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Lions Academy producing results

The Brisbane Lions NEAFL victory undeniably showed that the Club are making inroads in creating a culture of success. They went from wooden spooners to champions within 12 months.

But it also spoke volumes of the strength of the Hyundai Help for Kids Lions Academy program.

Of the 22 NEAFL premiership players, five are current academy members and seven are academy graduates.

Academy Manager Luke Curran, who has been with the program since day one, says the NEAFL Grand Final gave a lot of hope to players coming through.

“They can now see the end result,” Curran said.

The Academy, which formed in 2010, develops 120 promising Queensland players between the ages of 12-18 years old.

Midfielder Ben Keays, a Morningside junior, was one who rose through the ranks of the Hyundai Help for Kids Lions Academy.

Keays won the Andrew Ireland medal for Best on Ground in the NEAFL victory, with 30 disposals and two goals. This year the 20-year-old alternated between the Senior and NEAFL side.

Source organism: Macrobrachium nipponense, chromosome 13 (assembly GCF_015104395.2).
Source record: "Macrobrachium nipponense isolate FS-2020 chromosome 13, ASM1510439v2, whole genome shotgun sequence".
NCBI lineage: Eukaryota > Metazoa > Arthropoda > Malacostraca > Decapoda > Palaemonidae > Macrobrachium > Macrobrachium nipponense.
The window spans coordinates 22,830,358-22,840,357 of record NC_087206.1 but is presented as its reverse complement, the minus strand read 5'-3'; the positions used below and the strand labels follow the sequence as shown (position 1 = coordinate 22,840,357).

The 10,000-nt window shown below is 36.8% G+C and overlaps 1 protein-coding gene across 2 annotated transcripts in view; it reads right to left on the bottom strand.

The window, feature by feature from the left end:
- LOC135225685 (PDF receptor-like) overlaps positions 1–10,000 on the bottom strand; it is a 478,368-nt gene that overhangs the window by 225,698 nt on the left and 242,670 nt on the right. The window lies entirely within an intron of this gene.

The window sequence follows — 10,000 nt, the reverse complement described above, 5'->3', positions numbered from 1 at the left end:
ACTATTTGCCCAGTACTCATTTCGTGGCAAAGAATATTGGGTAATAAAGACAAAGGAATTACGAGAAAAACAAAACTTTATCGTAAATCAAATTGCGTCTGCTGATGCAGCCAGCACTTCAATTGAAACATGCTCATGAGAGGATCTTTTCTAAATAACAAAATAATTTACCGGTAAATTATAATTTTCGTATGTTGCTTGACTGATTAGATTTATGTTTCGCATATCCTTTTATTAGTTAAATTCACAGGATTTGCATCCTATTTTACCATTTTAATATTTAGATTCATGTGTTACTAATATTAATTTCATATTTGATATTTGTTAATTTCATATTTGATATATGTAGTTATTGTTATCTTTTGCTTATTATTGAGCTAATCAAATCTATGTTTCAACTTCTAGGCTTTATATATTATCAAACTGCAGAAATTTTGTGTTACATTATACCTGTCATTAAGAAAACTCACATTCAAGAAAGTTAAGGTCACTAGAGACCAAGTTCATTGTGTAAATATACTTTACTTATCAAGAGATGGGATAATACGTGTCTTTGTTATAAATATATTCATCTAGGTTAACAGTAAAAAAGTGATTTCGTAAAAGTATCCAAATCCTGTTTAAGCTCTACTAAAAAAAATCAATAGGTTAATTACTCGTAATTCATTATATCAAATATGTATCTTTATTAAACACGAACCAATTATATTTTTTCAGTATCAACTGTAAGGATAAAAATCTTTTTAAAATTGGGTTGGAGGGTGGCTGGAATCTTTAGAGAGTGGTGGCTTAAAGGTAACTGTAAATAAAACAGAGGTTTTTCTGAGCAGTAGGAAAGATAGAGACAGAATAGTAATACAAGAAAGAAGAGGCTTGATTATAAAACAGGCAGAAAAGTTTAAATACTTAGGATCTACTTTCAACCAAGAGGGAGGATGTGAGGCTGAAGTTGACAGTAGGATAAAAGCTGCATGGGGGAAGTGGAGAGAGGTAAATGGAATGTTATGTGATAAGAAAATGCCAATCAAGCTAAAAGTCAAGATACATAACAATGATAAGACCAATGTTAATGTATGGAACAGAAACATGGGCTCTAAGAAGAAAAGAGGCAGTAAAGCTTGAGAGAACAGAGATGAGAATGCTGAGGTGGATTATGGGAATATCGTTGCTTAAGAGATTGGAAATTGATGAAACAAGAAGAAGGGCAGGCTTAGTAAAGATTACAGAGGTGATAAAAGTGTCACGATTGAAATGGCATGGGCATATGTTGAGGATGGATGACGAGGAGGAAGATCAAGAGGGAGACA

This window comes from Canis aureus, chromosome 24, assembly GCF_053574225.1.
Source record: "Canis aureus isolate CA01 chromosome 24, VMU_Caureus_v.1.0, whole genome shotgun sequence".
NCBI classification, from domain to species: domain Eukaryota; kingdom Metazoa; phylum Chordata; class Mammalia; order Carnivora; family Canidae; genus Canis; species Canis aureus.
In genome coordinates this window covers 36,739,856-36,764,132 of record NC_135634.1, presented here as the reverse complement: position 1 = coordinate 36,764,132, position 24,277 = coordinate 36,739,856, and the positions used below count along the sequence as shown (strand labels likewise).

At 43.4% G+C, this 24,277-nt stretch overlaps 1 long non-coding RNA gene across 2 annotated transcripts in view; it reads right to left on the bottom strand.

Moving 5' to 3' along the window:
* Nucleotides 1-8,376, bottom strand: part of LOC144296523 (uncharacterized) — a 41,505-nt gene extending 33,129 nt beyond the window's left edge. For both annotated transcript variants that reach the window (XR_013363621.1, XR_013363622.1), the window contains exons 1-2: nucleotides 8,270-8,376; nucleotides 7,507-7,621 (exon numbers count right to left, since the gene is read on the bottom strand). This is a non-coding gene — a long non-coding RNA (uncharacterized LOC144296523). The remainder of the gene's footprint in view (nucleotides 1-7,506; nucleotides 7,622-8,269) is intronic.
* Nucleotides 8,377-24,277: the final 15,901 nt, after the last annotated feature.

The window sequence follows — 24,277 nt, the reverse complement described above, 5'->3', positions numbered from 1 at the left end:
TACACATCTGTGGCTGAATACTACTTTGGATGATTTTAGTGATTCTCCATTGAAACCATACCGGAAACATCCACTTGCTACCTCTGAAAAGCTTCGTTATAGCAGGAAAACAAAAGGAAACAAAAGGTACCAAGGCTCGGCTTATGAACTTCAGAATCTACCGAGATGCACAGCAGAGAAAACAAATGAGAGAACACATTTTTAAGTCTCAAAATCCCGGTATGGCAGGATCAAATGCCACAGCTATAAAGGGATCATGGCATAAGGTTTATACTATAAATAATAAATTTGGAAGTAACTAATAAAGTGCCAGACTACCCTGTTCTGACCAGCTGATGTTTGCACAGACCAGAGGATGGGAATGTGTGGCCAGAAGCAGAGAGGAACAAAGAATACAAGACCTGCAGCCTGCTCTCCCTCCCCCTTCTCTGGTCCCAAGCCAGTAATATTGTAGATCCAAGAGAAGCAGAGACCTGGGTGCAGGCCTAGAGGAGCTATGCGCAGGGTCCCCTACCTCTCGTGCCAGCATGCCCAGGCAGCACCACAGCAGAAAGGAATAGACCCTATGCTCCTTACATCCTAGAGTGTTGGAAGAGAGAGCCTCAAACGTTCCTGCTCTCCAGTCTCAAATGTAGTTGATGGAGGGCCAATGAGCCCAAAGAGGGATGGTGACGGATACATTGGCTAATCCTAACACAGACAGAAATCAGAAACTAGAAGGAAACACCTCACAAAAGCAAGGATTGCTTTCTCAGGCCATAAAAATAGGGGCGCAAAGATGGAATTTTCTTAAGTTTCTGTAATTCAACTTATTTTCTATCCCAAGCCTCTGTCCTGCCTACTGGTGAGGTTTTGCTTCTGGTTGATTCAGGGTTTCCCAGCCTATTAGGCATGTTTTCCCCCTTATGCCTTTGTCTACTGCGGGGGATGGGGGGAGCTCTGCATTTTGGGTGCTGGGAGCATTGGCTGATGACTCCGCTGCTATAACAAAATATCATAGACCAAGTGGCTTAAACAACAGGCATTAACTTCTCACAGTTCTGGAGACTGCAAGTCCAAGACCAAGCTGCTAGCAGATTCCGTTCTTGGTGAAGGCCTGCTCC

“I remember watching Ben as a thirteen, fourteen-year-old," Curran said.

“I think with Ben he’s always been a competitor.”

Curran says competitiveness is the “big ticket item” he looks for in a player. It’s an attribute that can never be taught.

“He [Keays] didn’t like getting beaten."

With AFL Combine and AFL Draft just around the corner, more Queensland Academy players have the potential to be drafted.  

In the past four years, the Club has picked 15 players from the Hyundai Help for Kids Lions Academy.

Connor Ballendan and Jack Payne, both Academy players who starred in the NEAFL grand final win will be eligible for the 2018 AFL Draft.

But Curran warns the hard work only begins once a player is selected.

“It’s one thing to get them there [Draft] but it’s a whole other achievement to see them play Senior footy,” he said.

The views in this article are those of the author and not necessarily those of the AFL or its clubs